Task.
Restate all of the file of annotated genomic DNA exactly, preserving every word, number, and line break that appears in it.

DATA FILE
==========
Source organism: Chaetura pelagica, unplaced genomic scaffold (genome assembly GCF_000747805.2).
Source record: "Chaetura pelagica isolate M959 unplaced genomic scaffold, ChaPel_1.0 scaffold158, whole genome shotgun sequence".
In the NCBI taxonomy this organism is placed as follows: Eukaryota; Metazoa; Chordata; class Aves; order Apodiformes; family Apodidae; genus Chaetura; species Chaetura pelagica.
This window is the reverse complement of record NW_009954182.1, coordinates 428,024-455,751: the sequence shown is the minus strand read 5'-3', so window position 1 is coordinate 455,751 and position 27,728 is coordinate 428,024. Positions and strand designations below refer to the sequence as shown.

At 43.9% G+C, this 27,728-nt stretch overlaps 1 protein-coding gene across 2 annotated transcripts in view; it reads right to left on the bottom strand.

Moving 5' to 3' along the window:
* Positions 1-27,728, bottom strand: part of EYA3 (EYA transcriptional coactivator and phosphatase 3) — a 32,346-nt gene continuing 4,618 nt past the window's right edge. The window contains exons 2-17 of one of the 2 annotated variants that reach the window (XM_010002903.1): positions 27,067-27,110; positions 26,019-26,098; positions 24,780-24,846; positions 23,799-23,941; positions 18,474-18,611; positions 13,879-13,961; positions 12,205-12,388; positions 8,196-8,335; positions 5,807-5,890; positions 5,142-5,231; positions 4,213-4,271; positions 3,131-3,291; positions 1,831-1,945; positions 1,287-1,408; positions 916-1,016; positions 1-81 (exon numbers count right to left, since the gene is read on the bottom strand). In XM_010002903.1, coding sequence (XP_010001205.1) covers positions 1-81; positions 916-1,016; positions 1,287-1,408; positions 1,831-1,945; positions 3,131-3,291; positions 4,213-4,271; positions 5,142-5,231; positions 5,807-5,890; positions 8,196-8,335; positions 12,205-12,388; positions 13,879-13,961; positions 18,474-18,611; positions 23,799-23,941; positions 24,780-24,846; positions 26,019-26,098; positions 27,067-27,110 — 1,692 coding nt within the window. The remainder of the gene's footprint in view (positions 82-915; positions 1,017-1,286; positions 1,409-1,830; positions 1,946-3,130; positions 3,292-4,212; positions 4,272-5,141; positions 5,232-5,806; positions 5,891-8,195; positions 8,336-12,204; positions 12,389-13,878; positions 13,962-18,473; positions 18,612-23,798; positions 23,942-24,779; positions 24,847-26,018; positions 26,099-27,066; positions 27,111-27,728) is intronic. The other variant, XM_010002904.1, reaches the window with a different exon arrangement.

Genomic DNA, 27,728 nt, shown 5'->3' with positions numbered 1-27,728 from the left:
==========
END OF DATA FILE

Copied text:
Source organism: Chaetura pelagica, unplaced genomic scaffold (genome assembly GCF_000747805.2).
Source record: "Chaetura pelagica isolate M959 unplaced genomic scaffold, ChaPel_1.0 scaffold158, whole genome shotgun sequence".
In the NCBI taxonomy this organism is placed as follows: Eukaryota; Metazoa; Chordata; class Aves; order Apodiformes; family Apodidae; genus Chaetura; species Chaetura pelagica.
This window is the reverse complement of record NW_009954182.1, coordinates 428,024-455,751: the sequence shown is the minus strand read 5'-3', so window position 1 is coordinate 455,751 and position 27,728 is coordinate 428,024. Positions and strand designations below refer to the sequence as shown.

At 43.9% G+C, this 27,728-nt stretch overlaps 1 protein-coding gene across 2 annotated transcripts in view; it reads right to left on the bottom strand.

Moving 5' to 3' along the window:
* Positions 1-27,728, bottom strand: part of EYA3 (EYA transcriptional coactivator and phosphatase 3) — a 32,346-nt gene continuing 4,618 nt past the window's right edge. The window contains exons 2-17 of one of the 2 annotated variants that reach the window (XM_010002903.1): positions 27,067-27,110; positions 26,019-26,098; positions 24,780-24,846; positions 23,799-23,941; positions 18,474-18,611; positions 13,879-13,961; positions 12,205-12,388; positions 8,196-8,335; positions 5,807-5,890; positions 5,142-5,231; positions 4,213-4,271; positions 3,131-3,291; positions 1,831-1,945; positions 1,287-1,408; positions 916-1,016; positions 1-81 (exon numbers count right to left, since the gene is read on the bottom strand). In XM_010002903.1, coding sequence (XP_010001205.1) covers positions 1-81; positions 916-1,016; positions 1,287-1,408; positions 1,831-1,945; positions 3,131-3,291; positions 4,213-4,271; positions 5,142-5,231; positions 5,807-5,890; positions 8,196-8,335; positions 12,205-12,388; positions 13,879-13,961; positions 18,474-18,611; positions 23,799-23,941; positions 24,780-24,846; positions 26,019-26,098; positions 27,067-27,110 — 1,692 coding nt within the window. The remainder of the gene's footprint in view (positions 82-915; positions 1,017-1,286; positions 1,409-1,830; positions 1,946-3,130; positions 3,292-4,212; positions 4,272-5,141; positions 5,232-5,806; positions 5,891-8,195; positions 8,336-12,204; positions 12,389-13,878; positions 13,962-18,473; positions 18,612-23,798; positions 23,942-24,779; positions 24,847-26,018; positions 26,099-27,066; positions 27,111-27,728) is intronic. The other variant, XM_010002904.1, reaches the window with a different exon arrangement.

Genomic DNA, 27,728 nt, shown 5'->3' with positions numbered 1-27,728 from the left: